About the same time Publius Scipio was beset by a fear no less grave and a danger that was greater from a new enemy.
There was the young Masinissa, at that time an ally of the Carthaginians, a man whom friendship with the Romans later made famous and powerful.
With his Numidian cavalry he now encountered Publius Scipio on his advance, and also was continually at hand day and night,
ready [p. 469]
to attack, so that he not only captured soldiers1
who had wandered far from the camp in search of wood and fodder, but also rode up to the camp itself, and often dashing into the midst of the outposts threw everything into great confusion.
By night also there was often alarm at the gates and on the earthwork owing to a sudden attack, nor was any place or time free from fear and anxiety for the Romans, and they were confined within their earthwork, unable to obtain anything.
It was almost a regular blockade, and this would evidently be stricter if Indibilis, who was reported as approaching with seven thousand five hundred Suessetani, should join the Carthaginians.
Consequently Scipio, though a general marked by caution and foresight, being forced by his straits, adopted the rash plan of going by night to meet Indibilis and giving battle wherever he should encounter him.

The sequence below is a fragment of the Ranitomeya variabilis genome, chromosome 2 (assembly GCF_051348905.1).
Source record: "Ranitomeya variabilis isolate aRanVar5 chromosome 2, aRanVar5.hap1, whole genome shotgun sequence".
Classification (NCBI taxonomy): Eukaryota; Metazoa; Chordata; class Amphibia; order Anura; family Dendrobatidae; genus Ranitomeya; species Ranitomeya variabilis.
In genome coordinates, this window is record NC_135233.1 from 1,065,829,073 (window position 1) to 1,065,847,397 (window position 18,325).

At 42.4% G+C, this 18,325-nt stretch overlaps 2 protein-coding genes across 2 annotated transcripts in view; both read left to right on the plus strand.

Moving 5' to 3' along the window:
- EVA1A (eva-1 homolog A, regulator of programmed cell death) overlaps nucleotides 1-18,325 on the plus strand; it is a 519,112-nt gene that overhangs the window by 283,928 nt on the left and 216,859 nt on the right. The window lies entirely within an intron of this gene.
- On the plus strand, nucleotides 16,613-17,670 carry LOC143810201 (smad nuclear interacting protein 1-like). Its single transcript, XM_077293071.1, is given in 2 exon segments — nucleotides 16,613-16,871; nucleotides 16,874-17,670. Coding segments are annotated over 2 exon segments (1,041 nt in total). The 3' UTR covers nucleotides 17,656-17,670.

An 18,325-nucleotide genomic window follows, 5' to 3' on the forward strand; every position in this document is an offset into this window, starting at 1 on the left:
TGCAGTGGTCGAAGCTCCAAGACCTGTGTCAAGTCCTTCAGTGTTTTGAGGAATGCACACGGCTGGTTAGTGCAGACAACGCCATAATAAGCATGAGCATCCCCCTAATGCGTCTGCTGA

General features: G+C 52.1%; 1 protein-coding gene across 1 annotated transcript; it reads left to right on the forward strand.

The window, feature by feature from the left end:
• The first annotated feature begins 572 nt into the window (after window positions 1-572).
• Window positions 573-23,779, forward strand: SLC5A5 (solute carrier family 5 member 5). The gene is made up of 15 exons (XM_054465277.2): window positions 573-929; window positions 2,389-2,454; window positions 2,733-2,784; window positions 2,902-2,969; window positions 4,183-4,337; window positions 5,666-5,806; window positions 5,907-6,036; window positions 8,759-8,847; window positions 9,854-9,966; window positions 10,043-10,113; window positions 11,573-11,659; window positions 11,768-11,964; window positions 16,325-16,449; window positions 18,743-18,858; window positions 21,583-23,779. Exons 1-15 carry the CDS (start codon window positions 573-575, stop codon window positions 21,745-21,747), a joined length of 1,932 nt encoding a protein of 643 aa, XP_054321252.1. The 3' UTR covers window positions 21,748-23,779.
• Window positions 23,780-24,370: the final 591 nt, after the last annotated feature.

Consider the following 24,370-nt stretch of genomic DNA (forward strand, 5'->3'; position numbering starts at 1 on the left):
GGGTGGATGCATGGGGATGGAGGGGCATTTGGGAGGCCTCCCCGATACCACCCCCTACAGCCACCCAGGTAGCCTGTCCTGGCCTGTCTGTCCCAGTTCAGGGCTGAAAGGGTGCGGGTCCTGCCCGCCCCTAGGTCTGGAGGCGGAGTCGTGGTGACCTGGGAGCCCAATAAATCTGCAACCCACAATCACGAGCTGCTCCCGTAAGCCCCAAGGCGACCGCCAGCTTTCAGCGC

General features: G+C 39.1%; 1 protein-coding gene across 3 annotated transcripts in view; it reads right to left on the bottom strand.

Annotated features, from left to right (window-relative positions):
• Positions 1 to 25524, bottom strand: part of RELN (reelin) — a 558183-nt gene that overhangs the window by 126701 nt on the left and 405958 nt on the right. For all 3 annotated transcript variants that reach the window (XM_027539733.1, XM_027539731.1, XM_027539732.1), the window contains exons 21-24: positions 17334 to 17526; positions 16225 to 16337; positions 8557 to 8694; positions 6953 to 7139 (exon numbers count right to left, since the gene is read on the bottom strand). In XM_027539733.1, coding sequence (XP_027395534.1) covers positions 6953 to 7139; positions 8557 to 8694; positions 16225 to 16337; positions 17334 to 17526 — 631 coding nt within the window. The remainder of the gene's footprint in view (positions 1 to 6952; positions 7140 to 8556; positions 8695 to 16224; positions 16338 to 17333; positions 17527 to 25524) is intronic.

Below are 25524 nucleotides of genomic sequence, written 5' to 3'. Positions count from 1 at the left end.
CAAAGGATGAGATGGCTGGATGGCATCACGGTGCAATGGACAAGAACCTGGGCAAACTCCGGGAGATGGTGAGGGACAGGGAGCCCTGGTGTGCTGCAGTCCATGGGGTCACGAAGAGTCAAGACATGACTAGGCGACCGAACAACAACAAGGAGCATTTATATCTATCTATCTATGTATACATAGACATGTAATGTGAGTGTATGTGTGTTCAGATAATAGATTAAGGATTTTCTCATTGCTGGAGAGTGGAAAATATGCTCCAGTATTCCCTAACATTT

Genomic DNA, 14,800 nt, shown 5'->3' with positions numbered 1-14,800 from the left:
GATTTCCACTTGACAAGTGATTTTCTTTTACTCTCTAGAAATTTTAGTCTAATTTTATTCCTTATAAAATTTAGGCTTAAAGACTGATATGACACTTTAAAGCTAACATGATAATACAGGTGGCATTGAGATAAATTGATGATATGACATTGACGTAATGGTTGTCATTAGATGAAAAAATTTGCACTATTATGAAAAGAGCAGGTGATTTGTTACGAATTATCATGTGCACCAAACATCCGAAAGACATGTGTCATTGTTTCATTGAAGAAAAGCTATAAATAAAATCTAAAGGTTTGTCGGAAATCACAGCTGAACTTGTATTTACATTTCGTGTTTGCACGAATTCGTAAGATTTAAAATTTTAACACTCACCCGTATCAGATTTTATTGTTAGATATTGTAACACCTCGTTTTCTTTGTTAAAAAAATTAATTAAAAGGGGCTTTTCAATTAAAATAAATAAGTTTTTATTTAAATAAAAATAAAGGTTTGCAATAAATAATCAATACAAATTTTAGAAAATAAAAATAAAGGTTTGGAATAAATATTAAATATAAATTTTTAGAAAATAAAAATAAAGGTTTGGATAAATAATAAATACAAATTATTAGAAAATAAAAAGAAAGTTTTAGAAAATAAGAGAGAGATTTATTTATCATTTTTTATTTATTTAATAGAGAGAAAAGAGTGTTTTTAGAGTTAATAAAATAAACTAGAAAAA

Therefore, leaving a moderate garrison at the camp and putting his lieutenant, Tiberius Fonteius, in command of it, he set out at midnight, and on meeting the enemy engaged them.
It was a battle of columns rather than lines; yet, so far as could be in an engagement without order, the Roman had the advantage. But the Numidian cavalry, whose notice the general had thought he had escaped, by outflanking them inspired great alarm, and in addition, when they had entered a fresh battle with the Numidians, a third enemy also arrived, the Carthaginian generals, who from the rear overtook them when already engaged.
And the Romans found themselves between two battles, uncertain against which enemy and in which direction they should choose to break through in a mass.
As the general was fighting and exhorting, [p. 471]
and exposing himself where there was most to be2
done, his right side was pierced by a lance. And those of the enemy who in a wedge had made an attack upon the men pressing close about the general, on seeing the dying Scipio slipping from his horse, dashed everywhere along the line, wild with delight, shouting and announcing that the Roman commander had fallen.
The broadcasting of that announcement far and wide made the enemy as good as victors beyond a doubt and the Romans as good as vanquished. Flight directly from the battle-line began, once they had lost their general.
But while, so far as bursting through the Numidians and the light-armed auxiliaries as well was concerned, flight was not difficult, yet it was hardly possible for them to escape such numbers of horsemen and infantry who by their speed kept up with the horses.
And almost more were slain in flight than in battle, nor would anyone have survived but for the coming on of night, as the day was now rapidly drawing to a close.